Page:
Cricket: England v South Africa

View from the Vauxhall End: The importance of late order runs

One of Duncan Fletcher's legacies to England is the emphasis on having a team of 11 men who can bat

View from the Vauxhall End: The importance of late order runs

Two of Duncan Fletcher's bequests to the England cricket team interweave beautifully and are increasingly setting the agenda for the pretenders to England's Number One ranking in Test cricket - central contracts and late order runs.

Fletcher did not allow the word “tailender” into his lexicon, insisting that 11 men had the chance to bat and 11 men would take that chance. With central contracts allowing Team England's players time to rest, recuperate and practise, there was no excuse for rabbits and, soon, there were no bunnies left under the helmet emblazoned with the three lions.

The value of bowlers' working on their second skill was evident again in England's first innings. Having lost three wickets in the first hour, as South Africa's much vaunted attack found the lines and lengths to exploit helpful conditions, England were 284-6 and in danger of surrendering their position of strength, so carefully built on Day One.

Not so long ago, England supporters might have settled for an all-out score of 320 after a prolonged period of tedious farming of the strike by the one batsman left. Not any more.

Matt Prior, good enough for most Test team's top six, but in at seven for England, continued to play normally, counter-attacking with the verve and confidence that has marked his game since his recall to the colours.

At the other end, his partners played the kinds of innings with which they are most comfortable. Tim Bresnan was technically correct, playing himself in, before a rare lapse in concentration led to him trying to hit yet another Imran Tahir long hop too hard and being bowled off the inside edge.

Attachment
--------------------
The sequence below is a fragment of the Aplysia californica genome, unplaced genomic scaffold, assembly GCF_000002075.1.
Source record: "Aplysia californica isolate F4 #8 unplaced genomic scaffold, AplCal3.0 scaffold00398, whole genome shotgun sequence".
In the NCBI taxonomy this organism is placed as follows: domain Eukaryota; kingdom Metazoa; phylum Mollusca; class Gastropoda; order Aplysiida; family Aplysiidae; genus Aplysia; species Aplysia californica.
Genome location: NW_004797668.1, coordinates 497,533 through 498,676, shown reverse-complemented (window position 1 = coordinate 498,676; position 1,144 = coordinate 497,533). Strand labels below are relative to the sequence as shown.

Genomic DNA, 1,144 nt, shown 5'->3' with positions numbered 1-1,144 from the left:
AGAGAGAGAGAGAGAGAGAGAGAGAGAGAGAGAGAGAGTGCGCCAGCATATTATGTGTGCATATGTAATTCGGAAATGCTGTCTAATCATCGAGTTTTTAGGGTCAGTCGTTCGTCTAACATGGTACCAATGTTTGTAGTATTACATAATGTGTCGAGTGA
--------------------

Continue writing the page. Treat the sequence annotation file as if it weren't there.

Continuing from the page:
Stuart Broad was determined to play his strokes, unwrapping his sumptuous back foot cover drive reminiscent of Garry Sobers, before Vernon Philander trimmed his off bail. Graeme Swann got the inevitable short stuff, but biffed three fours and Jimmy Anderson was strangled down the leg-side by Morne Morkel's extra pace.

None of England's four bowlers will be pleased with their scores (8, 16, 15* and 2 respectively) but, as Glenn McGrath knew when working on his batting, the runs coming at the other end count too.

With Prior in wonderful form and South African rustiness racking up the extras, England were able to add 101 runs for the last four wickets, pushing them up to 385, giving those same players who contributed with the bat a very decent score at which to bowl. This output from the lower order has become so much a part of England's game plan that it seems barely worthy of remark these days.

But it is worthy of notice and other sides are following suit. Australia's young quicks can all bat a bit and Peter Siddle and Ben Hilfenhaus have improved their batting almost beyond recognition.

South Africa, possibly mindful of a late-order that once boasted Shaun Pollock, Lance Klusener and Pat Symcox, Test centurions all, asked AB de Villiers to take Mark Boucher's gloves, allowing JP Duminy to come into the side at seven, wary of a late order that had Dale Steyn disputing the number eight spot with Vernon Philander.

Gary Kirsten, like all coaches these days, knows that scoreboard pressure is a key weapon in the pursuit of 20 wickets. The runs have to go on the board. And he also knows that nobody asks who scored them.

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